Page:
Despite the positives, the Clippers lacked the depth to overcome their injury issues and once again finished well out of the Western Conference playoff picture. Veterans like Ryan Gomes and Randy Foye are more than likely short-term solutions at their respective positions but were counted on to play significant roles due to a lack of all-around talent.

2011-12 Projected Depth Chart:

C: Chris Kaman/*DeAndre Jordan

PF: Blake Griffin/^Brian Cook/Trey Thompkins

SF: Ryan Gomes/Al Farouq-Aminu/#Jamario Moon

SG: Eric Gordon/Randy Foye/Willie Warren/Travis Leslie

PG: Mo Williams/Eric Bledsoe

NBA Free Agents:

PF-Craig Smith (UFA)

PF-Ike Diogu (UFA)

*C-DeAndre Jordan (RFA)

#SF-Jamario Moon (TO)

^PF-Brian Cook (PO)

2010-11 Team Salary: Approximately $44.9 million

NBA Offseason Needs:

1. Re-Sign DeAndre Jordan: With the growth he displayed this past season and the fact that he only turns 23 years old this summer, the Clippers should make re-signing DeAndre Jordan their top offseason priority. He is a true center and a great future frontcourt running mate for Blake Griffin. Jordan should be a pretty hot commodity this offseason and will probably cost a pretty penny to keep, but Los Angeles has the option to match any offer he signs. With Chris Kaman in the final year of his deal, Los Angeles has a need for a long-term center though it is debatable as to which big man is the better fit alongside Griffin. Bringing Jordan back would make Kaman expendable and possibly land another key player or two via trade.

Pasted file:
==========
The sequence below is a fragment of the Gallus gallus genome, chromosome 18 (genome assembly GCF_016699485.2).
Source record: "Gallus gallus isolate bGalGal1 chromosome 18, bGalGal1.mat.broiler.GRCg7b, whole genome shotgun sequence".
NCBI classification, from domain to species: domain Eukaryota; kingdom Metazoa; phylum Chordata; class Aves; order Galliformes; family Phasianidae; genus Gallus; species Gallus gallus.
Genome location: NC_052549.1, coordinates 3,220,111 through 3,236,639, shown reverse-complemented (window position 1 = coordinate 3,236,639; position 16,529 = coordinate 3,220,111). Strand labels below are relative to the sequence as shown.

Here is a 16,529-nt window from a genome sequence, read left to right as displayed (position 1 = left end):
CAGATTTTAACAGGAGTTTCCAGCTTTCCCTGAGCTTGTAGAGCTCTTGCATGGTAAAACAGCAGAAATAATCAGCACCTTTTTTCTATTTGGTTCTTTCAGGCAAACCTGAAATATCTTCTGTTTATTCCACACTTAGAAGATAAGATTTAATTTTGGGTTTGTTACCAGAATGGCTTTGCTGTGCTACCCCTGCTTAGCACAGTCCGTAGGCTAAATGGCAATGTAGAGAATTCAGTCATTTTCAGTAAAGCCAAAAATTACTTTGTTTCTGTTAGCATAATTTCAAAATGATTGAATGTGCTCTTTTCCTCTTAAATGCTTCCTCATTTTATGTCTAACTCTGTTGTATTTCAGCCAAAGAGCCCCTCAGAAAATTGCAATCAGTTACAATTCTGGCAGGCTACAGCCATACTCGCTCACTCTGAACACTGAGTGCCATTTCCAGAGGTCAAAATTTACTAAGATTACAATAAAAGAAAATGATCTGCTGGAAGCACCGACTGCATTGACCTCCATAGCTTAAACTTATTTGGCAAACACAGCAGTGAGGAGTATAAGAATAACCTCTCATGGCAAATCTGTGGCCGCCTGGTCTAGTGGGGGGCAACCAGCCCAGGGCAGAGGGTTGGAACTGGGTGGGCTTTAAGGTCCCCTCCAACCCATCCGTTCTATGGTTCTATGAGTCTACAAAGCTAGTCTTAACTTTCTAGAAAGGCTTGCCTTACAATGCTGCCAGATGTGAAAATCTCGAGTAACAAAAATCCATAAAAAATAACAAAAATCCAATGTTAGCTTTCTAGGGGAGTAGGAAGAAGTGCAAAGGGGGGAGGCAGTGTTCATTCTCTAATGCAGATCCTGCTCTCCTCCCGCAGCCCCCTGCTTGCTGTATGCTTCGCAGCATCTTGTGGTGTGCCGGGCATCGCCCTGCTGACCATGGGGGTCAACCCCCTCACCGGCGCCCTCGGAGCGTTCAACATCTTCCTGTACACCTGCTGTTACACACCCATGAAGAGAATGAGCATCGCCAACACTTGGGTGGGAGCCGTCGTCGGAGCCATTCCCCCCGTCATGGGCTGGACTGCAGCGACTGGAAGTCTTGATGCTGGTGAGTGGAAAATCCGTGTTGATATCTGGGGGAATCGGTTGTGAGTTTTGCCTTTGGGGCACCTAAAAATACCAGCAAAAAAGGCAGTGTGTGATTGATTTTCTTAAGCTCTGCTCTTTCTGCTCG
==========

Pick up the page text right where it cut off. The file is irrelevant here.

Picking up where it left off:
2. Small Forward: Assuming they pass on the team option Jamario Moon has on his contract for next season, Los Angeles will once again have a rotation of Gomes and Aminu at small forward. While Aminu has potential, he is not yet ready to assume the full-time starter role and Gomes should not be starting for a playoff contender. If the Clippers can find an immediate upgrade at the three who can bring leadership and more versatility, it is something they should pursue. There are several veterans on the market like Tayshaun Prince, Shane Battier, Grant Hill, Caron Butler and Andrei Kirelinko who could be had for a reasonable price and give the Clips a more dangerous starting five. If they do decide to deal Kaman, look for them to want a starting small forward in return.

3. Build Momentum:: The Clippers have been the red-headed step child of Los Angeles basketball for far too long and finally built some buzz due to Griffin’s presence. With the Lakers being swept out of the second round of the NBA Playoffs and undergoing a change at head coach, there is a small window for the Clips to gain even more momentum as a franchise and finally stop being the laughing stock of the league. They have talented young pieces and are in a great cap situation heading into the future. Let’s just hope Donald Sterling does not do anything to screw that up.